David S. Goyer on the Neck-Snapping in 'Man of Steel'

Tuesday, 24 September 2013 08:56 Written by  Jordan DeSaulnier
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David S. Goyer on the Neck-Snapping in 'Man of Steel'

David S. Goyer is currently busy writing Batman vs. Superman so that the team-up sequel can meet its July 2015 release date, but the screenwriter is taking a moment to explain one of the most controversial aspects of Man of Steel.

Spoilers follow for anyone who has yet to see the summer's Superman reboot.  For those folks, Zack Snyder's big superhero rumble hits Blu-ray on November 11th.  Watch it and then check back.  Anyway, SPOILERS ho!

Seemingly every major comic book movie results in a chorus of online complaints.  That's just what happens when you're dealing with a popular character who has been kicking around for the better part of a century.  With Man of Steel, however, the griping was louder and more emphatic than usual.  Some of it even originated with comic book writers like Mark Waid, whose Superman: Birthright was an influence on this cinematic reboot.

The only subject that could drown out the conversation regarding collateral damage and the devastation of Metropolis this summer was the commotion caused by Superman snapping the villainous Zod's neck at the end of Man of Steel.  Killing is, of course, not part of the superhero's traditional repertoire, and is especially important as a self-imposed limit because of the Kryptonian's nigh-unlimited superpowers.

At the BATFA and BFI Screenwriters' Lecture (via Digital Spy), Goyer explained, "We were pretty sure that was going to be controversial. It's not like we were deluding ourselves, and we weren't just doing it to be cool. We felt, in the case of Zod, we wanted to put the character in an impossible situation and make an impossible choice."

"This is one area, and I've written comic books as well and this is where I disagree with some of my fellow comic book writers - 'Superman doesn't kill'. It's a rule that exists outside of the narrative and I just don't believe in rules like that," Goyer continued. "I believe when you're writing film or television, you can't rely on a crutch or rule that exists outside of the narrative of the film."

"So the situation was, Zod says 'I'm not going to stop until you kill me or I kill you.' The reality is no prison on the planet could hold him and in our film Superman can't fly to the moon, and we didn't want to come up with that crutch."

Goyer also said that the killing plays into the evolution of Superman's character in the film and subsequent sequels, explaining, "Also our movie was in a way Superman Begins, he's not really Superman until the end of the film. We wanted him to have had that experience of having taken a life and carry that through onto the next films. Because he's Superman and because people idolise him he will have to hold himself to a higher standard."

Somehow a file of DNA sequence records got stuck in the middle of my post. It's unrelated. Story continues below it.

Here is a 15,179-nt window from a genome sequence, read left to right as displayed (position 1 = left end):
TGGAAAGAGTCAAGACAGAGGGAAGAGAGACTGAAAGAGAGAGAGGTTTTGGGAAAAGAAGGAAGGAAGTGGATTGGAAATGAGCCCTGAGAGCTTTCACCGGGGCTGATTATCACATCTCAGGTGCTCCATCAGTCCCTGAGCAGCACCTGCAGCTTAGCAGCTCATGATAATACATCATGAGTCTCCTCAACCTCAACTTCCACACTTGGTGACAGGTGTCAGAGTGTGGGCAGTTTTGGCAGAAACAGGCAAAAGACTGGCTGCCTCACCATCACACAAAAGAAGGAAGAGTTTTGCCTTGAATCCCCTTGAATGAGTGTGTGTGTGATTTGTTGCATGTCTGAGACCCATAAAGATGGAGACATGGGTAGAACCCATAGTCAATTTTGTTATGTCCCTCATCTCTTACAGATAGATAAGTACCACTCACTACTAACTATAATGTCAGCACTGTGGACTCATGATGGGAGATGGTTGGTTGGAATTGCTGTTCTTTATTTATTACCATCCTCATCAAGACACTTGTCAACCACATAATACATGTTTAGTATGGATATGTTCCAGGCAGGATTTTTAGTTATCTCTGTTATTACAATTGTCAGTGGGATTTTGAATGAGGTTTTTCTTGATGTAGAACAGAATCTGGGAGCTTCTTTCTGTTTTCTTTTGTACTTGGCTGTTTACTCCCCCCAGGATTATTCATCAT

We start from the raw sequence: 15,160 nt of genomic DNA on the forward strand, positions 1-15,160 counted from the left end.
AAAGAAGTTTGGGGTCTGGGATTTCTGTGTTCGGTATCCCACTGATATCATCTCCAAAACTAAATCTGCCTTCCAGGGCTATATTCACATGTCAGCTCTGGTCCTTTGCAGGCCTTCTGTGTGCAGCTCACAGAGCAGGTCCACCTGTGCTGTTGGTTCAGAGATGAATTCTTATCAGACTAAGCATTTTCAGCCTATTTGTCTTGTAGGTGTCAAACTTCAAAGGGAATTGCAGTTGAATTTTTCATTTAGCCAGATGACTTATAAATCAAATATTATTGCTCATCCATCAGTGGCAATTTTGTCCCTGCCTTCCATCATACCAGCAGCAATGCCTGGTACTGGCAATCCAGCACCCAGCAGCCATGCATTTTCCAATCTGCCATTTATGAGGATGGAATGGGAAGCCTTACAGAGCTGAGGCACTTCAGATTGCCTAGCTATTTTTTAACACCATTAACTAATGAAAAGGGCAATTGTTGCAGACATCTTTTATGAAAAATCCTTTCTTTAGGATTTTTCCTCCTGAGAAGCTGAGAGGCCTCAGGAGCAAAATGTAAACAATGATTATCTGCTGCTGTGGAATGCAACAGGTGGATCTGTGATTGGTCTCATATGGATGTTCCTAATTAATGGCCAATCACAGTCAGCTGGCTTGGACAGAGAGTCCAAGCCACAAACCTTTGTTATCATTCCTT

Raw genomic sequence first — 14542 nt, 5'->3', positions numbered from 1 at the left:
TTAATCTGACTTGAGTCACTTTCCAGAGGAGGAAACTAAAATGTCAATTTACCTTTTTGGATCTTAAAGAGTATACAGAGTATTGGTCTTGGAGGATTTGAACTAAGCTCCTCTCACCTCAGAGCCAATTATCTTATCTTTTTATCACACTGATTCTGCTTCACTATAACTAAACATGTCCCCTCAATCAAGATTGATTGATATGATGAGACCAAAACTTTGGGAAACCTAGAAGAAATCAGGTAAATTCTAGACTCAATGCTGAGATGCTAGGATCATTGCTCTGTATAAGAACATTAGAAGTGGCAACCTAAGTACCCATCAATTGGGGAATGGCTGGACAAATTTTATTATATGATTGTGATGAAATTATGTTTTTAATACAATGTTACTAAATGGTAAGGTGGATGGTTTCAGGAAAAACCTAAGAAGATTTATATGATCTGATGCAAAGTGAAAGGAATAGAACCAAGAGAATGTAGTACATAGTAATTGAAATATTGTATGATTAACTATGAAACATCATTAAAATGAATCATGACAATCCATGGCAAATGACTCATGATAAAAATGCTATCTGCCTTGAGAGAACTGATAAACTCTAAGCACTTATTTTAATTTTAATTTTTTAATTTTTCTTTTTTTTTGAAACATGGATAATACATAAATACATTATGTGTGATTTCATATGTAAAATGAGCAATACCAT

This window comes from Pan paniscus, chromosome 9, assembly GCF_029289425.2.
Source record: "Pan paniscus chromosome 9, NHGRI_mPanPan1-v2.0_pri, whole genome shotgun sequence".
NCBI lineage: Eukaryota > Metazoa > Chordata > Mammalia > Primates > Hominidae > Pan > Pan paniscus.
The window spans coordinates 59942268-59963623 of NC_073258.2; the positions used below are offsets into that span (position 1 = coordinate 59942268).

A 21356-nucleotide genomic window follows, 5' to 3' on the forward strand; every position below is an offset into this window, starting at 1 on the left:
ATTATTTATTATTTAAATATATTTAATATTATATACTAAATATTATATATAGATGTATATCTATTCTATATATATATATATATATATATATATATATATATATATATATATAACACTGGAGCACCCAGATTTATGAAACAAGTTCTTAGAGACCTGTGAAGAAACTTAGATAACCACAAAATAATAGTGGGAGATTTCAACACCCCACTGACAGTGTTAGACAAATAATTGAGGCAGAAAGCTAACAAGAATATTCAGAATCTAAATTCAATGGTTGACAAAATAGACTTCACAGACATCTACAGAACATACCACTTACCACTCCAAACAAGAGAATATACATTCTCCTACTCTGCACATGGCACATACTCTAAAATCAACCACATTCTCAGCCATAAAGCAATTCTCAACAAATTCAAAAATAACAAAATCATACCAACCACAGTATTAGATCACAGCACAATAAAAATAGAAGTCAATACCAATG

Interesting arguments all, particularly the last one.  Late in his June piece on Man of Steel's immensely destructive action sequences and what they mean for Superman as a character, Devin Faraci of Badass Digest addresses this point, saying, "It could be argued that the Battle of Metropolis is a formative learning experience for the new Superman. Moving forward he’ll be more mindful of the collateral damage he causes. But going back to the question of what changes you can make to a character before you distort that character beyond recognition, is that a Superman you want? A Superman who has to learn through mass fatalities that he needs to be careful in battle?"

Faraci's point is a compelling rebuke to Goyer's, particularly for those Superman fans who hold dear the notion that Clark Kent's Smallville upbringing instilled the character's values.  From this perspective, a traumatic neck-snapping, city-leveling experience leading to Superman's aversion to murder could be too fundamental a change.

Anyways, Henry Cavill's Superman will be going up against Ben Affleck's Batman in Batman vs. Superman on July 17, 2015.  Snyder is currently in pre-production on the sequel, which is set to begin principal photography in Detroit early next year.

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